When you think of preparing for hurricane season, chances are you’ll focus on protecting yourself and your loved ones. Shelter, safety, and supplies, of course, are of paramount importance. In that regard, check FEMA (Federal Emergency Management Agency) and the National Hurricane Center for some important operational guidelines.
But don’t forget the other “s” – security. If disaster strikes, you’ll want to be able to access your important financial information, particularly if you’re facing a long recovery.
Here are some tips on ways you can protect important financial information in the event of a disaster:
- Securely store your documents. Gather your original estate-planning documents, including your will, trusts, Power of Attorney, and healthcare surrogates. If stored at home, place the papers in a fire- and water-proof safe, but make sure to share the combination with someone you know and trust. If you use a bank’s safe deposit box, consider putting the box in the name of your trust, so your successor trustee will have access in case something happens to you. Let your successors know when you store the originals.
- Credit/debit card alerts. Arrange to receive alerts when your debit or credit cards are used., This can protect your accounts from fraud.
- Create strong passwords and secure them. Always use a combination of letters, numbers, symbols and capital letters, and be sure to change your passwords often.
- Verify your healthcare surrogates. Make sure you have an adequate number of healthcare surrogates listed in your healthcare directives, and confirm that they all have the ability and interest to serve you. If out of state, can they afford to travel to care for you? Remember to share a copy of the healthcare directives document with your named surrogates, and be sure you review your documents with a trust officer or your attorney.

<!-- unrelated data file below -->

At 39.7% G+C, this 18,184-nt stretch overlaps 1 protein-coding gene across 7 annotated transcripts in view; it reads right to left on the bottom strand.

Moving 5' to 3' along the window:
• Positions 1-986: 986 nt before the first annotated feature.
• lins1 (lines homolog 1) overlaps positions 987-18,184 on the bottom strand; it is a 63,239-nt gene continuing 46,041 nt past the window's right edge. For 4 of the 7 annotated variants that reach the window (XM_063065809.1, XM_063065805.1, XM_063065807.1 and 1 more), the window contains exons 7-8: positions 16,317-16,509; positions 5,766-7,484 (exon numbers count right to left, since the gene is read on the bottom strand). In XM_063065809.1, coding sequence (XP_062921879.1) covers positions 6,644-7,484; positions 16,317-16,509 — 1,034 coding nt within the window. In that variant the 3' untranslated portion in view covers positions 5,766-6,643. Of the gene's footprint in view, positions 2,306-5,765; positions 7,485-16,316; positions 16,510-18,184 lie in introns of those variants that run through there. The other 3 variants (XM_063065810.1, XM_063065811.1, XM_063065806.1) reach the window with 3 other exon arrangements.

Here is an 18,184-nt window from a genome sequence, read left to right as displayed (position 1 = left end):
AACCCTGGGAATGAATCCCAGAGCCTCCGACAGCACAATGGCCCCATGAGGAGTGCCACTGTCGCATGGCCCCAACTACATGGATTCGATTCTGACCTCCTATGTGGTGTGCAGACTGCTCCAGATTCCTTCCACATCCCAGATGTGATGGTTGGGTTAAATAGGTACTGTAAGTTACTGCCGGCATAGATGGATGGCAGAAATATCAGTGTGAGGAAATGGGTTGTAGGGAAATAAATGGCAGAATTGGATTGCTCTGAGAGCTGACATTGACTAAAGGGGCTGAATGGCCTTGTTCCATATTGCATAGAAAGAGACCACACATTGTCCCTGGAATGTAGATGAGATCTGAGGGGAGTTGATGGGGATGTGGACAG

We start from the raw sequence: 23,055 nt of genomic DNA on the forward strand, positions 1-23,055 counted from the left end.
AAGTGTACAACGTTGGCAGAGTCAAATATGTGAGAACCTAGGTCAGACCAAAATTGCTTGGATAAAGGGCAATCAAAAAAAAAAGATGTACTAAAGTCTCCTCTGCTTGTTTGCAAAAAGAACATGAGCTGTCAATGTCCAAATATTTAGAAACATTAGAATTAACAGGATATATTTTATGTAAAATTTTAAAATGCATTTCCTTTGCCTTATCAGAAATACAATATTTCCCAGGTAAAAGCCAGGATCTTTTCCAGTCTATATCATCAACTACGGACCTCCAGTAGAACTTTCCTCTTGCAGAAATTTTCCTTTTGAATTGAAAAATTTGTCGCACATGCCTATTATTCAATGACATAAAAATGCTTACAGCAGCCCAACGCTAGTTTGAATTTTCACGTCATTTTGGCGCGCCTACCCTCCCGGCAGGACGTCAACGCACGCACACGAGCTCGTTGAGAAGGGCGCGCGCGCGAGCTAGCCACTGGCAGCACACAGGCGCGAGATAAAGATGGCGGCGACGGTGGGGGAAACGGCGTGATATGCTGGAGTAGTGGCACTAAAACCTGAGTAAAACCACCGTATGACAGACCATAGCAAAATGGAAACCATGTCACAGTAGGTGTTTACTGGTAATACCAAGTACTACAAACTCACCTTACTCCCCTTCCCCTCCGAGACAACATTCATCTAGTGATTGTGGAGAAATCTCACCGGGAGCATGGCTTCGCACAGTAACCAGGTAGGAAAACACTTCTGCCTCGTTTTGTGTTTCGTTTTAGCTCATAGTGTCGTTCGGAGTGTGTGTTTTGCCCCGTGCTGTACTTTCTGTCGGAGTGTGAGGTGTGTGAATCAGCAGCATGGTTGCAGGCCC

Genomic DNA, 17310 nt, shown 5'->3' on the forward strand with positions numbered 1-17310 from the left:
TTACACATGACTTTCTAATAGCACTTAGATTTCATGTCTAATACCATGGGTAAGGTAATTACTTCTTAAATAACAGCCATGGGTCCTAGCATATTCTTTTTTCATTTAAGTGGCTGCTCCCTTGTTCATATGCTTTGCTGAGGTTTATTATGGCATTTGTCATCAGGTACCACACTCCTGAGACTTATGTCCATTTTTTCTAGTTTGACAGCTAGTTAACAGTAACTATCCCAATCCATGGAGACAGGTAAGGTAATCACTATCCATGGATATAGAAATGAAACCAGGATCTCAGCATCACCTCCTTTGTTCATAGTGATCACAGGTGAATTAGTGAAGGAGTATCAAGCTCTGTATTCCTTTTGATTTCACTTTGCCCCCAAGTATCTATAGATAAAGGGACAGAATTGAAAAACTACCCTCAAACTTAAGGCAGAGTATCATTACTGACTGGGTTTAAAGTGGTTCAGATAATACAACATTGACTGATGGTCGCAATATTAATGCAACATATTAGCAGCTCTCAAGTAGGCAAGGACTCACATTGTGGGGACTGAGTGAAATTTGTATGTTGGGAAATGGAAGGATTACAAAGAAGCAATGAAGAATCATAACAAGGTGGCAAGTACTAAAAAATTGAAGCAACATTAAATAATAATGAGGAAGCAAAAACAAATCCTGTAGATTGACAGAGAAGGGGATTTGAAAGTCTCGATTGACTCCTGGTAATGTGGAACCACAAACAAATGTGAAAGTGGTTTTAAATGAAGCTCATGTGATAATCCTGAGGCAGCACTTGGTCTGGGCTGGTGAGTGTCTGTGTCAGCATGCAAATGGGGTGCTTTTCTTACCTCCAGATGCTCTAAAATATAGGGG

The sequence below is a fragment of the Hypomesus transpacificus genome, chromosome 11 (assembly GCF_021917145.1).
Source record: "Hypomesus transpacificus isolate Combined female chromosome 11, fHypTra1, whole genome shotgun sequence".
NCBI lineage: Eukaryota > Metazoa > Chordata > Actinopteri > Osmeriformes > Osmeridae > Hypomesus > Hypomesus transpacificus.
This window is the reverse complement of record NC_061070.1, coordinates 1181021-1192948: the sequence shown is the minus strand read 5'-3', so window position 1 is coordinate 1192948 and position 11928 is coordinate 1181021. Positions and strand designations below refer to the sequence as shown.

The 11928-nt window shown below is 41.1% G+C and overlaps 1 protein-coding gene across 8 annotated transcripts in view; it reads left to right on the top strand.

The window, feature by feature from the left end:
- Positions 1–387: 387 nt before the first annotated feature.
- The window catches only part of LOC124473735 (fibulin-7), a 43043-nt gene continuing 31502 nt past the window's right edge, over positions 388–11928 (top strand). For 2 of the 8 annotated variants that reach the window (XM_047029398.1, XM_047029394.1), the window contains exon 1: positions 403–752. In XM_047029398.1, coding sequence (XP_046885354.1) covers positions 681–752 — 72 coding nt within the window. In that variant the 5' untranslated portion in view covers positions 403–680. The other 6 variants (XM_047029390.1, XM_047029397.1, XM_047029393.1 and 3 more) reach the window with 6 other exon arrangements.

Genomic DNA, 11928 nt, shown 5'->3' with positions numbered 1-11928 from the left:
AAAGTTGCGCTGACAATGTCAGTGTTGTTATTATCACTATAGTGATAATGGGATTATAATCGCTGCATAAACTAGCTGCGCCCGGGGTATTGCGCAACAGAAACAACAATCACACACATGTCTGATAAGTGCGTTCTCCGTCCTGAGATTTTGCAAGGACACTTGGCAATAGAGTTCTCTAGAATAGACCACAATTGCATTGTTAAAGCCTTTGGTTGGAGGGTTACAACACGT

- Get ready to travel. If you’re leaving town, carry your Durable Power of Attorney, Living Will and Designation of Heath Care Surrogates with you when traveling. Should something happen, you will be prepared, which can remove unneeded stress from you and your loved ones.
- Check your credit status. Pull your credit report to be sure no one is using your credit. You can get free weekly credit reports through April 20, 2022, from the three national credit-reporting agencies: Equifax, Experian, and TransUnion. To get your free reports, go to Annual Credit Report. We recommend you rotate among the agencies to be sure your report is accurate. Each company is slightly different in what they report.
- Make sure your assets are titled properly to ensure your estate plans are carried out. It is important that your beneficiary designations match your wishes. We find that many estate plans fail due to incorrect titling and beneficiary listings. Review your estate plans with a careful emphasis on your asset titles and beneficiary designations. (At Crews Bank & Trust, we offer complimentary reviews with a trust officer to be sure your plan will work as you intended.)
- Select a true fiduciary to manage your investment accounts. This is always a good idea. A fiduciary is legally and ethically bound to act in your best interests and is regulated and examined by the FDIC and FDFS, not FINRA. (Our trust officers must act in your best interest.)
- Secure your home title or deed. If you don’t already have these documents, check with your local property appraiser. Titles and deeds are public records and available from the Property Appraiser in the county where your home is located.
At Crews Bank & Trust, our trust clients can take advantage of a team of experts, regulated and examined policies and processes, secured systems, dual control of assets, decisions by experienced committees, and professional investment management. Our team can store your original documents in our trust vault, provided you name the bank as trustee. Crews Bank & Trust is backed by the strength of a strong, family-owned-and-operated financial corporation.
Investments are not a deposit or other obligation of, or guaranteed by, the bank, are not FDIC insured, not insured by any federal government agency, and are subject to investment risks, including possible loss of principal.